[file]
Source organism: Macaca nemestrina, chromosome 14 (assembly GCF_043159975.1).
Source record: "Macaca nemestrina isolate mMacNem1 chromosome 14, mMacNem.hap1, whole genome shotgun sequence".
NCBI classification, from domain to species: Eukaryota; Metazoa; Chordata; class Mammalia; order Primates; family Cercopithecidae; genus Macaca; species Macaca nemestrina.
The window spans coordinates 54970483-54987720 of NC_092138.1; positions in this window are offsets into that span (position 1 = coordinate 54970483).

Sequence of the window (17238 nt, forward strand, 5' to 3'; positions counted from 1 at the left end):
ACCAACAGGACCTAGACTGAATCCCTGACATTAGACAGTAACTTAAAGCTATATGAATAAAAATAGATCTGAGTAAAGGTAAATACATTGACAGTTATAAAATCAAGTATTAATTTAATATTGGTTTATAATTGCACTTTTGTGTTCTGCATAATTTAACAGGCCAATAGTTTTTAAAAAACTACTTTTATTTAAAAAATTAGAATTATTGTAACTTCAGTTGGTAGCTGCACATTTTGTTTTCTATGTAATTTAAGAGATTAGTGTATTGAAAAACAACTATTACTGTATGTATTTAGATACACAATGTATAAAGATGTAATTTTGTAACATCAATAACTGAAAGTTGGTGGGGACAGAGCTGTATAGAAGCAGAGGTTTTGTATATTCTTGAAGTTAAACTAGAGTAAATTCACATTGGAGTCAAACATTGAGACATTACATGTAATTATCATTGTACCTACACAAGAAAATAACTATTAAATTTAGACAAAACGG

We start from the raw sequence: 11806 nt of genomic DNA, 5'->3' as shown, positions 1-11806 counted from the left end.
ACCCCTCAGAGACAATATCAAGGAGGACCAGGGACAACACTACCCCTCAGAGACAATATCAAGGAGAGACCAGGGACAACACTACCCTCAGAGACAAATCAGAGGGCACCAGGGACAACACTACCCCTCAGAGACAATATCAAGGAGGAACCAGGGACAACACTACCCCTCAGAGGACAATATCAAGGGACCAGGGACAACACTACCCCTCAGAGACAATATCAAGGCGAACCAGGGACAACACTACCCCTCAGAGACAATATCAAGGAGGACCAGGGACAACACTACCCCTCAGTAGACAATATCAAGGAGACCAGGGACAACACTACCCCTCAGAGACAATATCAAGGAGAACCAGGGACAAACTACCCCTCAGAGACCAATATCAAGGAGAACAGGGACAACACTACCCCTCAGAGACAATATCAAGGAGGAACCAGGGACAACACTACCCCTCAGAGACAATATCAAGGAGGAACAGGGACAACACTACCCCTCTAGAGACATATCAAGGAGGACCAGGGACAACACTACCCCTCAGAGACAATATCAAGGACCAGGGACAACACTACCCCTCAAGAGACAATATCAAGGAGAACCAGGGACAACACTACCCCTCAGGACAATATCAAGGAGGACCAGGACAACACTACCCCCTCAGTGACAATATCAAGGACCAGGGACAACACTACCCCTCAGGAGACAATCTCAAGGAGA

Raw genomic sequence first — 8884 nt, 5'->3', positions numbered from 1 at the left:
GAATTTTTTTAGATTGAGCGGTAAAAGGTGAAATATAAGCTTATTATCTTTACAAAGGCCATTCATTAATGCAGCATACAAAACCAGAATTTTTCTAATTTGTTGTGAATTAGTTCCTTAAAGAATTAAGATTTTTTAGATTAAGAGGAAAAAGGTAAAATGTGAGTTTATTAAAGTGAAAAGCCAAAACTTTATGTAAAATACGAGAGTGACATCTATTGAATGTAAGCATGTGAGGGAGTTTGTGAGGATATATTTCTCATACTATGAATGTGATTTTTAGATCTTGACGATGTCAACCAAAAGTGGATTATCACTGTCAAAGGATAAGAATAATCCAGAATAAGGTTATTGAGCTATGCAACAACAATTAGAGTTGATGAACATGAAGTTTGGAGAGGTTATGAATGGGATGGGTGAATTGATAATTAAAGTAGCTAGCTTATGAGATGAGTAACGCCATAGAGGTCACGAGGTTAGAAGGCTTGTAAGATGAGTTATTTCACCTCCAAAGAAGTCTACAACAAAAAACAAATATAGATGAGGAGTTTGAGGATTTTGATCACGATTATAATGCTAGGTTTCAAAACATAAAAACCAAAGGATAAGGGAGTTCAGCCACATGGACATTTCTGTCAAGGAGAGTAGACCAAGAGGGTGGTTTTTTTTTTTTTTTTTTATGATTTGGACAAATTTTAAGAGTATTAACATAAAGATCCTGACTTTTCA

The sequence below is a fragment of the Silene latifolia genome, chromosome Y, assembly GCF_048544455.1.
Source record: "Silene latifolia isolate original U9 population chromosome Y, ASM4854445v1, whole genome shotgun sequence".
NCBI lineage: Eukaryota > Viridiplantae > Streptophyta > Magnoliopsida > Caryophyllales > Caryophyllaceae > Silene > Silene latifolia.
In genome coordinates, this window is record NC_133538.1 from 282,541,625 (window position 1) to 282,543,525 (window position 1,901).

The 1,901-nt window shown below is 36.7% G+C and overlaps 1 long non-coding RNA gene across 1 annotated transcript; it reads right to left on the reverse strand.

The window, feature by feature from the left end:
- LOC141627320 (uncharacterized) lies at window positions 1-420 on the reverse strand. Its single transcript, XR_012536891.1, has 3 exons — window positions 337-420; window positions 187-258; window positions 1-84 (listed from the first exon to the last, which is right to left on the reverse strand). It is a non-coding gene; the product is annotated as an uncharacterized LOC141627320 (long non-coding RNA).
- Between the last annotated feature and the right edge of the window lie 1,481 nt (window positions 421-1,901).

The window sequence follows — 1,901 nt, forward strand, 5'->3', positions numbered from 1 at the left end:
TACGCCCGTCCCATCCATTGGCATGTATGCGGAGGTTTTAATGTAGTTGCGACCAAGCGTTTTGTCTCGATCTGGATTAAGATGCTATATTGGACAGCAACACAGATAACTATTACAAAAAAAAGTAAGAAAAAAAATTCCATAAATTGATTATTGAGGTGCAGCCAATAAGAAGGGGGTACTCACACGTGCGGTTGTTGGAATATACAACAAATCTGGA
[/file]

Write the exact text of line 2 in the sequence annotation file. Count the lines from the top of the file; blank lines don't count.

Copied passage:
Source record: "Macaca nemestrina isolate mMacNem1 chromosome 14, mMacNem.hap1, whole genome shotgun sequence".